1971 evokes era’s turbulent political climate

1971

Where: Vic Theatre

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When: Tonight, 8:45 p.m.

Rating: 3/5 stars


On March 9, 1971, long before tweeting became something other than what birds do and Watergate spawned All the President’s Men, an earnest group of anti-war radicals broke into an FBI office in a Pennsylvania town ironically named Media, stole classified files detailing illegal surveillance practices and leaked them to newspapers. That director Johanna Hamilton’s flashback surfaces in the shadow of Citizen Four, the documentary recounting Edward Snowden’s groundwork before he blew the whistle on the National Security Agency’s spying techniques, adds a chilling layer of resonance to this historic example of Vietnam-era civil disobedience. Hamilton takes a straightforward approach in revealing such heinous practices on J. Edgar Hoover’s watch, effectively intercutting archival footage and interviews with historians, aging broadcasters and whistleblowers with dramatizations of the political heist shrewdly pulled off the night many Americans would be distracted by the historic Ali/Frazier fight.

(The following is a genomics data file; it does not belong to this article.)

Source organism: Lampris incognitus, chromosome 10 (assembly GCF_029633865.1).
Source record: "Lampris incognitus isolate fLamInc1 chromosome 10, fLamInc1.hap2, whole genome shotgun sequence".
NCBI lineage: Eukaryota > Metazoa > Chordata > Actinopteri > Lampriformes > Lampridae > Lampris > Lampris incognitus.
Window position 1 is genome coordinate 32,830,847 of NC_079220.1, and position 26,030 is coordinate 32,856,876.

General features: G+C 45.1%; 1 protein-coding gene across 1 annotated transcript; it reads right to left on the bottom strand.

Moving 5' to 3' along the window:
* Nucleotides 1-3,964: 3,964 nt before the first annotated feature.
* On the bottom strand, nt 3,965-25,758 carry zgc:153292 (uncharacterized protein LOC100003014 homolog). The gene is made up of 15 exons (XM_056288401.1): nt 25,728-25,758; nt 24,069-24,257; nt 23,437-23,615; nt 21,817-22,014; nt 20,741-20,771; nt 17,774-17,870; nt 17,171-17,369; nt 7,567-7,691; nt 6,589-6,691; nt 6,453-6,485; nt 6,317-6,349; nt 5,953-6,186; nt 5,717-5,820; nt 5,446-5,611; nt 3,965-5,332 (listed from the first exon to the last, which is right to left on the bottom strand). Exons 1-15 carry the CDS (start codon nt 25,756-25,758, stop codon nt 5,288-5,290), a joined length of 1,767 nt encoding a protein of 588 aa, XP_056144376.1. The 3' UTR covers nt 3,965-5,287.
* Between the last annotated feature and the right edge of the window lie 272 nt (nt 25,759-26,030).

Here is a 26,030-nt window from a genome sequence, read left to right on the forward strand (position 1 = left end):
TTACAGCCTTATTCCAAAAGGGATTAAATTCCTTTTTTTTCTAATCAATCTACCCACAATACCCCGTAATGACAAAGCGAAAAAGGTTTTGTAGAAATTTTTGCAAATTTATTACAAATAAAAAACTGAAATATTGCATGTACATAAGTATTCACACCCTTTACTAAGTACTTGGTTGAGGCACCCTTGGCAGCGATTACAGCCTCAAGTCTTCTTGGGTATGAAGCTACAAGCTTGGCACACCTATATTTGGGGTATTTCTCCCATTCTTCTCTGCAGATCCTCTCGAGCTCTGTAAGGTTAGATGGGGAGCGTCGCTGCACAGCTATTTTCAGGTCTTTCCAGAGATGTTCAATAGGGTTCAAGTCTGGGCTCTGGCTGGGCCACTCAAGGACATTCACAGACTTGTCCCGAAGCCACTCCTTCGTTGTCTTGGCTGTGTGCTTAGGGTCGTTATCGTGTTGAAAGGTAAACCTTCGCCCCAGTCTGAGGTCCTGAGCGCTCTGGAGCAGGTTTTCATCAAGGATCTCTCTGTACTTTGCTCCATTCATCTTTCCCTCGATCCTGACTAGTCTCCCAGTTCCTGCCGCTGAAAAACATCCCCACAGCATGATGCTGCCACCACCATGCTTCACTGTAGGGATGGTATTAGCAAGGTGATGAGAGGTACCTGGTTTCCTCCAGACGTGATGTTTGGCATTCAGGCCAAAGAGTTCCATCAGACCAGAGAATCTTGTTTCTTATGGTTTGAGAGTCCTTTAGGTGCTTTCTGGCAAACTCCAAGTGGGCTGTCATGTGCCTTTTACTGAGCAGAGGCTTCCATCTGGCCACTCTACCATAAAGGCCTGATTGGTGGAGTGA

While the re-enactments seem hokey at times, despite the authentic period costumes and hairstyles, Hamilton nevertheless skilfully evokes the era’s turbulent political and social climate, with genuine suspense generated during the heist matched by unexpected humour.

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